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Friday, July 11, 2014

Is It Bullying If the Victim Doesn't Know He's Being Bullied?

So my 12yo Aspie went to "sleepaway" camp this week. I won't say which organization, but it was not a special needs camp. First time away from home ever. I was really concerned about bullying. Between the Asperger's and his OCD, he has a ton of behaviors that would be really easy to make fun of.

When we picked him up, he went on and on and on about all the things he did, even pulling out his schedule so he wouldn't miss anything, and giving us a detailed report of every hour of every day, Monday through Friday. But nothing at all negative, except, "We didn't get to go canoeing because it rained."

Fabulous! I was so relieved, I almost sat through his detailed explanation of his cabin and who slept in which bunk and where each of those bunks was located in relation to the others. Almost. I finally had to cut him off, and he happily trotted down the hall to fill his little brother in on all the exciting bunk details.

Then I got a text from a friend whose son was in the cabin with my son. She started out asking how Jack had enjoyed camp. After a bit, it turned out that her son (I'll call him "Bill") had gotten into a fight the last night of camp. One kid was trying to cut another kid, and Bill stepped in. A fight ensued, and adults stepped in.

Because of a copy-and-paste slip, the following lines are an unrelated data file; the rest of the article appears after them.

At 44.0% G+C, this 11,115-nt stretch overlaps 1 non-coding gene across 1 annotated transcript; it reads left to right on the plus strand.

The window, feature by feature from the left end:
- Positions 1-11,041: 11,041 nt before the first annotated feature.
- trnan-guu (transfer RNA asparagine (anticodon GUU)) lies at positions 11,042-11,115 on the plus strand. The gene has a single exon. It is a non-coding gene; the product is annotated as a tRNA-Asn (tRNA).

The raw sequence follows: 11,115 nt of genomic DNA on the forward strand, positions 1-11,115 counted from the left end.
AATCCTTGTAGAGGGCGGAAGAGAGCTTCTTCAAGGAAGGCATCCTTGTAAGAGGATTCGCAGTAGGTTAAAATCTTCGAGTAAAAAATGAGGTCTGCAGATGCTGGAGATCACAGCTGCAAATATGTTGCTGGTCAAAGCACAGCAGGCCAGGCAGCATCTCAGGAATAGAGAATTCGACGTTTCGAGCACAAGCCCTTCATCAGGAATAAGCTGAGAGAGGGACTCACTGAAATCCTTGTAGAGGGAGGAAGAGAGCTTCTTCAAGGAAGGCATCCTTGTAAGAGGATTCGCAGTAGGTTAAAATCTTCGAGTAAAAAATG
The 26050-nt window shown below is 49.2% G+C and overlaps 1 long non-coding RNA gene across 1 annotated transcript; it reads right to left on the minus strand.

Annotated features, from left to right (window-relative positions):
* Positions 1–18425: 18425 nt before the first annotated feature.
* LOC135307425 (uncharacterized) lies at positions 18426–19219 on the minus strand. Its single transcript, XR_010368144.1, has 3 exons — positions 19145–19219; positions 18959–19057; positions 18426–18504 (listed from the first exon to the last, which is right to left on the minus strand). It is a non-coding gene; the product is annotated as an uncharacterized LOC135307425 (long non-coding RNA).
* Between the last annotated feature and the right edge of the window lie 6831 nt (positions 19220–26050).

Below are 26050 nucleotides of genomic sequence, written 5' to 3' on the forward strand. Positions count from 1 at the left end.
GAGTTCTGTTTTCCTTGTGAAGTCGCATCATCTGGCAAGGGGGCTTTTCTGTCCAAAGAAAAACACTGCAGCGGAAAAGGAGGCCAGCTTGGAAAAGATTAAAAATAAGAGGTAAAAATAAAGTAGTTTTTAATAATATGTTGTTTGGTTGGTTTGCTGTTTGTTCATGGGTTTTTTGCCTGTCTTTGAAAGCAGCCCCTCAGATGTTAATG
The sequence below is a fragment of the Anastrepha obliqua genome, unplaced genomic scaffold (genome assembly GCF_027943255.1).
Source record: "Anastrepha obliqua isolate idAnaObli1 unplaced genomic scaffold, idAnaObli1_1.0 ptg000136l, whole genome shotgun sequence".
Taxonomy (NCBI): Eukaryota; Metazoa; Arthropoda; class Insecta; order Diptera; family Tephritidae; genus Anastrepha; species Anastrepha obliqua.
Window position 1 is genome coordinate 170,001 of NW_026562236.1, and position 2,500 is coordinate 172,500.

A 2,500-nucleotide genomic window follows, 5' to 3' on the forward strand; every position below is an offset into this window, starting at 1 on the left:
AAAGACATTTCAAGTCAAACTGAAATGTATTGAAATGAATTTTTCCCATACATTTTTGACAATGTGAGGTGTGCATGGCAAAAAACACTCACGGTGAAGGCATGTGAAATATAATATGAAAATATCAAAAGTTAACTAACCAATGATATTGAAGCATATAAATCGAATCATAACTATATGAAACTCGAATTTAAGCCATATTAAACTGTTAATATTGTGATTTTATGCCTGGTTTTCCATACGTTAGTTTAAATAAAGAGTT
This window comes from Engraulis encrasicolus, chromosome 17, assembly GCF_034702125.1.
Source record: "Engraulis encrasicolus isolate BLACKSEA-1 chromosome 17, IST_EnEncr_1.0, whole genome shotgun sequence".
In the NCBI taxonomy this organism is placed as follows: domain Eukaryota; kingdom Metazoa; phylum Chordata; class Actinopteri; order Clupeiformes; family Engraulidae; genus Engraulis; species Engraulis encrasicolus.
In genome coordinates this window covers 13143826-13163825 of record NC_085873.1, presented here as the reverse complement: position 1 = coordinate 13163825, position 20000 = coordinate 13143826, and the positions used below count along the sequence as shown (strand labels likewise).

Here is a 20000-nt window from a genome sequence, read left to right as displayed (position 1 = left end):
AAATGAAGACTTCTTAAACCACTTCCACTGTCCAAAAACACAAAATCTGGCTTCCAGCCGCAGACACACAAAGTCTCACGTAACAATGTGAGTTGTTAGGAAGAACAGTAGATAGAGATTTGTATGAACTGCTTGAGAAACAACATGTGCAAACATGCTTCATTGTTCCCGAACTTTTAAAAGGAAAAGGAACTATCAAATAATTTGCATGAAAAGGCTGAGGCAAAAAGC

I mentioned that I had been really worried that Jack would be bullied, but "if he was, he doesn't realize it. As far as he knows, he got along with everyone." Then she says that Bill told her that the bully had been bothering Jack. He apparently has an attitude problem and had been bothering everyone. I have no idea why he was allowed to stay, because we were told over and over that they had a strict code of conduct and infractions would mean being sent home.

Regardless, I don't know exactly what was said or done, but Jack was apparently oblivious. Which, I suppose, is better than being hurt. But I'm kind of torn. I'm not sure whether to talk to him and try to suss out whether he caught on to the jerk's bad behavior, or just let it go. Or maybe we should just have a generic discussion about what to do when you encounter "mean kids"?

Update (7/11):
We had this conversation:
Me: So...did everyone in your cabin get along okay?
Jack: Yeah.
Me: No getting on each others' nerves after five days?
Jack: Well, yeah, there was a little of that, but it was all good.

So I'm going to assume that he was oblivious to the bullying, which means I just need to continue with the mini-talks about what to do on the occasions he does notice something amiss.

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